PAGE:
Amidst the celebratory mood in the Shiv Sena-BJP camp, Sunil Prabhu, Mumbai's 72nd mayor, announced his various plans for the city.
But experts and civic activists are asking a pertinent question: Does the mayor have enough power to run the city better?
Under the laws governing the civic body, the powers of the mayor are limited. The post is ceremonial and no executive powers are vested in the mayor. The Mayor only plays a functional role in presiding and deliberating over the discussions of the corporation meetings.
The Municipal Commissioner, appointed by the state government, enjoys real powers and is responsible for approving contracts and taking effectual decisions on the projects that affect the daily lives of citizens.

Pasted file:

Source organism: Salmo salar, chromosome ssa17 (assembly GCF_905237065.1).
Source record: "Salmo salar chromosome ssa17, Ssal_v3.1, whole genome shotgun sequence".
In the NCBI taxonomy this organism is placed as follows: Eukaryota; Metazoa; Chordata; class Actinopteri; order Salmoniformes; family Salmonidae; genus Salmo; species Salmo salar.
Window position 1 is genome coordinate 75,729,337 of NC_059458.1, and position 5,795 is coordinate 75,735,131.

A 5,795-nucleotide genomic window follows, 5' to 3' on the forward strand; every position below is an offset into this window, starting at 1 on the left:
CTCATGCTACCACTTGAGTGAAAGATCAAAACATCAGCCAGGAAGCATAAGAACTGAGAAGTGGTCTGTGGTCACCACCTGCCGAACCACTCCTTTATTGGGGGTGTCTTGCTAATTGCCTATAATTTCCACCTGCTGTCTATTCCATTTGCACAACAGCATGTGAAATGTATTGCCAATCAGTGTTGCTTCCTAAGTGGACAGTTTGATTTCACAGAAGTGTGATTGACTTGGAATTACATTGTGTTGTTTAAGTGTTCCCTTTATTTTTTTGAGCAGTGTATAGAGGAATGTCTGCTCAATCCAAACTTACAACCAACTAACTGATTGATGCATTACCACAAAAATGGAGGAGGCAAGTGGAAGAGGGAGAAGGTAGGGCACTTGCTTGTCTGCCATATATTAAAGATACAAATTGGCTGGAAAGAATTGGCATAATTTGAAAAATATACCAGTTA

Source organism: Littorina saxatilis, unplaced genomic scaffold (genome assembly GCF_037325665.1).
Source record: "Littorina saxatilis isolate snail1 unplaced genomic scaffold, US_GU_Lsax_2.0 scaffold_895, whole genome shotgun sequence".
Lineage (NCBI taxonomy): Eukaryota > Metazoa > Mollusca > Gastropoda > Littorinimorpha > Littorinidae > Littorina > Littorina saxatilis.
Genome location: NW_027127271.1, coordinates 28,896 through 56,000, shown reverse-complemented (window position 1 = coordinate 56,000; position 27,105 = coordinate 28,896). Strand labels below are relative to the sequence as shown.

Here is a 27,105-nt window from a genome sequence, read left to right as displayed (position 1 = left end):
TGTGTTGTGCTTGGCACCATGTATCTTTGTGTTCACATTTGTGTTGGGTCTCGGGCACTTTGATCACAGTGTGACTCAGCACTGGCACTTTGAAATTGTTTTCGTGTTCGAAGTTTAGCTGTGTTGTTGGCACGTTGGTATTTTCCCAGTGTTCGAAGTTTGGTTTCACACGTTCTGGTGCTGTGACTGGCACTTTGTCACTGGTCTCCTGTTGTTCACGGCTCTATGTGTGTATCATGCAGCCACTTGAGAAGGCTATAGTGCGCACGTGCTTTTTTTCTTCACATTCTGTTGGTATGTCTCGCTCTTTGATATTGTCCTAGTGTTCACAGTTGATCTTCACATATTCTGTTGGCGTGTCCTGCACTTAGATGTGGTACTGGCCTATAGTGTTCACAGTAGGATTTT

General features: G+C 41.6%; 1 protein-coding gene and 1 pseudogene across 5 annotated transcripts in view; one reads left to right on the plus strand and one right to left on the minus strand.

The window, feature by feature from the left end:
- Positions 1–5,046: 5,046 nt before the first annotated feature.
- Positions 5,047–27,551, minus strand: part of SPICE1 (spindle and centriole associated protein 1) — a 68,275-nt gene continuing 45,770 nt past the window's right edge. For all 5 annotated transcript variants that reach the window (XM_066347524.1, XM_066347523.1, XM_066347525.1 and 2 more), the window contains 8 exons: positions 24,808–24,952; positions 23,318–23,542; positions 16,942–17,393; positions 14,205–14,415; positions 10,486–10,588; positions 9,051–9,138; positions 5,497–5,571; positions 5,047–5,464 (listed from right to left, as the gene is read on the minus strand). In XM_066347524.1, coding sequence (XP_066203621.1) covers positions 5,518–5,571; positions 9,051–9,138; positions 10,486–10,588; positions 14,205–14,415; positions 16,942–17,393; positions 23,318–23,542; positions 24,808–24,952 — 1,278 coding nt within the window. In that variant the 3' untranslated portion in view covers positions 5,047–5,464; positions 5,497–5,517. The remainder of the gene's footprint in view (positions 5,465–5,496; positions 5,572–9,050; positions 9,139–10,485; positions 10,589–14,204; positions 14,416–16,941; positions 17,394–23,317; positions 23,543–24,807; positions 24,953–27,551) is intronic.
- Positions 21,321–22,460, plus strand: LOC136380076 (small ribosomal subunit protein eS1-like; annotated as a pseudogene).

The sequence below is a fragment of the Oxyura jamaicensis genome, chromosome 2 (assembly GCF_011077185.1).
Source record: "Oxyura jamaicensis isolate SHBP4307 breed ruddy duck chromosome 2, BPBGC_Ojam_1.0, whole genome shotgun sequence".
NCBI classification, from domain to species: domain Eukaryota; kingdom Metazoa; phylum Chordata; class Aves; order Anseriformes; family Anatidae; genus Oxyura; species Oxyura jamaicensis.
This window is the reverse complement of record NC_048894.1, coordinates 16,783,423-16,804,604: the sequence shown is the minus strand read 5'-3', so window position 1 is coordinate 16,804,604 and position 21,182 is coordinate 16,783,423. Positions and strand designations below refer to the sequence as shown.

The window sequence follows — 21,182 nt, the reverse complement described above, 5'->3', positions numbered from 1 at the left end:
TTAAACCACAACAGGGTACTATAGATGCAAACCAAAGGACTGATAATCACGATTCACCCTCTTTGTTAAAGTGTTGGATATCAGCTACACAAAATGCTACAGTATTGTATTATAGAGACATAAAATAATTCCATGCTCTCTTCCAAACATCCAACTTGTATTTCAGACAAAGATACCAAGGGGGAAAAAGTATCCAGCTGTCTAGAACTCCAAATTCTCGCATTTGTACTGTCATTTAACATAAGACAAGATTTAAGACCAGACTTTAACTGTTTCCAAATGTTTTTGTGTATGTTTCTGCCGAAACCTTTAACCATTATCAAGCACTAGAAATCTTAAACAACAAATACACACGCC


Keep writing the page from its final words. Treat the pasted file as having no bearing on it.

“The current situation, where real powers are with an appointed official, is certainly not consistent with the theoretical underpinnings of our democracy,” said DM Sukhtankar, former municipal commissioner.
“To move towards a democratic set up, transfer of powers to the elected representatives is necessary. But there should be effective checks and balances too,” Sukhtankar said.
The New York city and London model of mayoral elections found regard among activists and analysts. “Allocating more powers to the mayor in the current system might not be prudent as he might represent his party's interests. But if the mayor is elected directly by the people, he could be given more powers,” said Shyama Kulkarni, a civic activist.